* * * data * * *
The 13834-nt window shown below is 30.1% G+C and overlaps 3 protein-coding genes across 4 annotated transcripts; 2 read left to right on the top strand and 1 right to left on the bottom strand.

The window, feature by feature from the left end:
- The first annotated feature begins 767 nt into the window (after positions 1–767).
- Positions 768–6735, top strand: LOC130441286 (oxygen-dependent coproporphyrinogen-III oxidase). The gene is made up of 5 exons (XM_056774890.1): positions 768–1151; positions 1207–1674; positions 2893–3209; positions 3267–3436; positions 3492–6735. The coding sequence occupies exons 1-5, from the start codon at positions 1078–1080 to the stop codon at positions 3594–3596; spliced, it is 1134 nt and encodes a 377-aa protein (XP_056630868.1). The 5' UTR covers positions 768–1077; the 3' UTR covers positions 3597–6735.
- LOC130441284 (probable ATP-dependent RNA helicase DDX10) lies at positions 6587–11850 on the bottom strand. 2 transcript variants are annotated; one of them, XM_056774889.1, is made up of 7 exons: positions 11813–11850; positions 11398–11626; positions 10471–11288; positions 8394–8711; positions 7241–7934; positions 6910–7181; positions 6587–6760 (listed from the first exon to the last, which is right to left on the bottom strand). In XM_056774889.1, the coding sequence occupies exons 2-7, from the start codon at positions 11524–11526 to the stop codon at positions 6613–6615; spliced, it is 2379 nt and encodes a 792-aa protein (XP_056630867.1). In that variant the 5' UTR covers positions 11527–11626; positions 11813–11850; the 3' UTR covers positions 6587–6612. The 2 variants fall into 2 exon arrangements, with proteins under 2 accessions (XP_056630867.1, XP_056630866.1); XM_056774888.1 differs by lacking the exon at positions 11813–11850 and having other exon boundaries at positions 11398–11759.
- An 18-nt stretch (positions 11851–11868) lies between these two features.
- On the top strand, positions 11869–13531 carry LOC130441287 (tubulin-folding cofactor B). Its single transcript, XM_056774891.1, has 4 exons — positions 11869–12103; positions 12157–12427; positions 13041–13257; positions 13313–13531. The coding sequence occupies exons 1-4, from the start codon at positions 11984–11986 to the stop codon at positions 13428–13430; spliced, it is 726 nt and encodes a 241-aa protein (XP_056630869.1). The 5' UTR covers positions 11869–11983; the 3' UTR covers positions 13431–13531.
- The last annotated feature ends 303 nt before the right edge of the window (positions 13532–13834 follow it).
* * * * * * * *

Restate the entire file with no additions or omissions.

The 13834-nt window shown below is 30.1% G+C and overlaps 3 protein-coding genes across 4 annotated transcripts; 2 read left to right on the top strand and 1 right to left on the bottom strand.

The window, feature by feature from the left end:
- The first annotated feature begins 767 nt into the window (after positions 1–767).
- Positions 768–6735, top strand: LOC130441286 (oxygen-dependent coproporphyrinogen-III oxidase). The gene is made up of 5 exons (XM_056774890.1): positions 768–1151; positions 1207–1674; positions 2893–3209; positions 3267–3436; positions 3492–6735. The coding sequence occupies exons 1-5, from the start codon at positions 1078–1080 to the stop codon at positions 3594–3596; spliced, it is 1134 nt and encodes a 377-aa protein (XP_056630868.1). The 5' UTR covers positions 768–1077; the 3' UTR covers positions 3597–6735.
- LOC130441284 (probable ATP-dependent RNA helicase DDX10) lies at positions 6587–11850 on the bottom strand. 2 transcript variants are annotated; one of them, XM_056774889.1, is made up of 7 exons: positions 11813–11850; positions 11398–11626; positions 10471–11288; positions 8394–8711; positions 7241–7934; positions 6910–7181; positions 6587–6760 (listed from the first exon to the last, which is right to left on the bottom strand). In XM_056774889.1, the coding sequence occupies exons 2-7, from the start codon at positions 11524–11526 to the stop codon at positions 6613–6615; spliced, it is 2379 nt and encodes a 792-aa protein (XP_056630867.1). In that variant the 5' UTR covers positions 11527–11626; positions 11813–11850; the 3' UTR covers positions 6587–6612. The 2 variants fall into 2 exon arrangements, with proteins under 2 accessions (XP_056630867.1, XP_056630866.1); XM_056774888.1 differs by lacking the exon at positions 11813–11850 and having other exon boundaries at positions 11398–11759.
- An 18-nt stretch (positions 11851–11868) lies between these two features.
- On the top strand, positions 11869–13531 carry LOC130441287 (tubulin-folding cofactor B). Its single transcript, XM_056774891.1, has 4 exons — positions 11869–12103; positions 12157–12427; positions 13041–13257; positions 13313–13531. The coding sequence occupies exons 1-4, from the start codon at positions 11984–11986 to the stop codon at positions 13428–13430; spliced, it is 726 nt and encodes a 241-aa protein (XP_056630869.1). The 5' UTR covers positions 11869–11983; the 3' UTR covers positions 13431–13531.
- The last annotated feature ends 303 nt before the right edge of the window (positions 13532–13834 follow it).